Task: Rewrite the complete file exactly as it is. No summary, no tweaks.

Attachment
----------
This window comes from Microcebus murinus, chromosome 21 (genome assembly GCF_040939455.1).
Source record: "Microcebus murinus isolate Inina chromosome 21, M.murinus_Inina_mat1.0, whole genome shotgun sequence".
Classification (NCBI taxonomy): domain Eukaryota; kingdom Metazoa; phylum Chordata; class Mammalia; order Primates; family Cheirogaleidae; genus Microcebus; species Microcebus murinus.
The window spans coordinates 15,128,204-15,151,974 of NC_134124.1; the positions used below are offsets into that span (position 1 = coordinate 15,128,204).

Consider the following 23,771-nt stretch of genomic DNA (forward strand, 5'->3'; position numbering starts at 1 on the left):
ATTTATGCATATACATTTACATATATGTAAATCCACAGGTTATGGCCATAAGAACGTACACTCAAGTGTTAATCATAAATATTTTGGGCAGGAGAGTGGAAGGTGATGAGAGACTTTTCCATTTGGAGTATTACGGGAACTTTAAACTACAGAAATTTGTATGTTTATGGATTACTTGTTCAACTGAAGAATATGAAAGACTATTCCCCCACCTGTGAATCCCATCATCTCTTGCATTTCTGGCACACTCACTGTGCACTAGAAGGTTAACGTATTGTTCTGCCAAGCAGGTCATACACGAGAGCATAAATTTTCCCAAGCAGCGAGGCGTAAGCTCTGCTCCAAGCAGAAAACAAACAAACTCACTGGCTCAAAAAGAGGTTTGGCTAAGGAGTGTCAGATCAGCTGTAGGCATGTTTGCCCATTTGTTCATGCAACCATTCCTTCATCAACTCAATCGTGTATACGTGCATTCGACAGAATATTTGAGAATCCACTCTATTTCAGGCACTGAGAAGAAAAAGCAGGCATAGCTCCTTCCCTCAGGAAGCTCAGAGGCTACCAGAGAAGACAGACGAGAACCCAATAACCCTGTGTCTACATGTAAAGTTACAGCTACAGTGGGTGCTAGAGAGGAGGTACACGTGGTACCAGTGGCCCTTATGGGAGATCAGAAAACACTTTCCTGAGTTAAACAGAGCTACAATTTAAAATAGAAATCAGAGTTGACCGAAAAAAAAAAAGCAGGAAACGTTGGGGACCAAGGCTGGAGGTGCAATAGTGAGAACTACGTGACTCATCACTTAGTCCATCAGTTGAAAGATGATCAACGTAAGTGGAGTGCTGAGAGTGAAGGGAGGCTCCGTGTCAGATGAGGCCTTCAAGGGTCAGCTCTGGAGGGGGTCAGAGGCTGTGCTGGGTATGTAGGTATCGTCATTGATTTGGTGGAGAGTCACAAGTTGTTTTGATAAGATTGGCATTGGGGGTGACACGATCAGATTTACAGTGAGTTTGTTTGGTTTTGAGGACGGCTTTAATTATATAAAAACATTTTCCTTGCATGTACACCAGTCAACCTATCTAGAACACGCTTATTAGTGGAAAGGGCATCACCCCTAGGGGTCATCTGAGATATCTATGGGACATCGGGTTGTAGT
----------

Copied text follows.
This window comes from Microcebus murinus, chromosome 21 (genome assembly GCF_040939455.1).
Source record: "Microcebus murinus isolate Inina chromosome 21, M.murinus_Inina_mat1.0, whole genome shotgun sequence".
Classification (NCBI taxonomy): domain Eukaryota; kingdom Metazoa; phylum Chordata; class Mammalia; order Primates; family Cheirogaleidae; genus Microcebus; species Microcebus murinus.
The window spans coordinates 15,128,204-15,151,974 of NC_134124.1; the positions used below are offsets into that span (position 1 = coordinate 15,128,204).

Consider the following 23,771-nt stretch of genomic DNA (forward strand, 5'->3'; position numbering starts at 1 on the left):
ATTTATGCATATACATTTACATATATGTAAATCCACAGGTTATGGCCATAAGAACGTACACTCAAGTGTTAATCATAAATATTTTGGGCAGGAGAGTGGAAGGTGATGAGAGACTTTTCCATTTGGAGTATTACGGGAACTTTAAACTACAGAAATTTGTATGTTTATGGATTACTTGTTCAACTGAAGAATATGAAAGACTATTCCCCCACCTGTGAATCCCATCATCTCTTGCATTTCTGGCACACTCACTGTGCACTAGAAGGTTAACGTATTGTTCTGCCAAGCAGGTCATACACGAGAGCATAAATTTTCCCAAGCAGCGAGGCGTAAGCTCTGCTCCAAGCAGAAAACAAACAAACTCACTGGCTCAAAAAGAGGTTTGGCTAAGGAGTGTCAGATCAGCTGTAGGCATGTTTGCCCATTTGTTCATGCAACCATTCCTTCATCAACTCAATCGTGTATACGTGCATTCGACAGAATATTTGAGAATCCACTCTATTTCAGGCACTGAGAAGAAAAAGCAGGCATAGCTCCTTCCCTCAGGAAGCTCAGAGGCTACCAGAGAAGACAGACGAGAACCCAATAACCCTGTGTCTACATGTAAAGTTACAGCTACAGTGGGTGCTAGAGAGGAGGTACACGTGGTACCAGTGGCCCTTATGGGAGATCAGAAAACACTTTCCTGAGTTAAACAGAGCTACAATTTAAAATAGAAATCAGAGTTGACCGAAAAAAAAAAAGCAGGAAACGTTGGGGACCAAGGCTGGAGGTGCAATAGTGAGAACTACGTGACTCATCACTTAGTCCATCAGTTGAAAGATGATCAACGTAAGTGGAGTGCTGAGAGTGAAGGGAGGCTCCGTGTCAGATGAGGCCTTCAAGGGTCAGCTCTGGAGGGGGTCAGAGGCTGTGCTGGGTATGTAGGTATCGTCATTGATTTGGTGGAGAGTCACAAGTTGTTTTGATAAGATTGGCATTGGGGGTGACACGATCAGATTTACAGTGAGTTTGTTTGGTTTTGAGGACGGCTTTAATTATATAAAAACATTTTCCTTGCATGTACACCAGTCAACCTATCTAGAACACGCTTATTAGTGGAAAGGGCATCACCCCTAGGGGTCATCTGAGATATCTATGGGACATCGGGTTGTAGT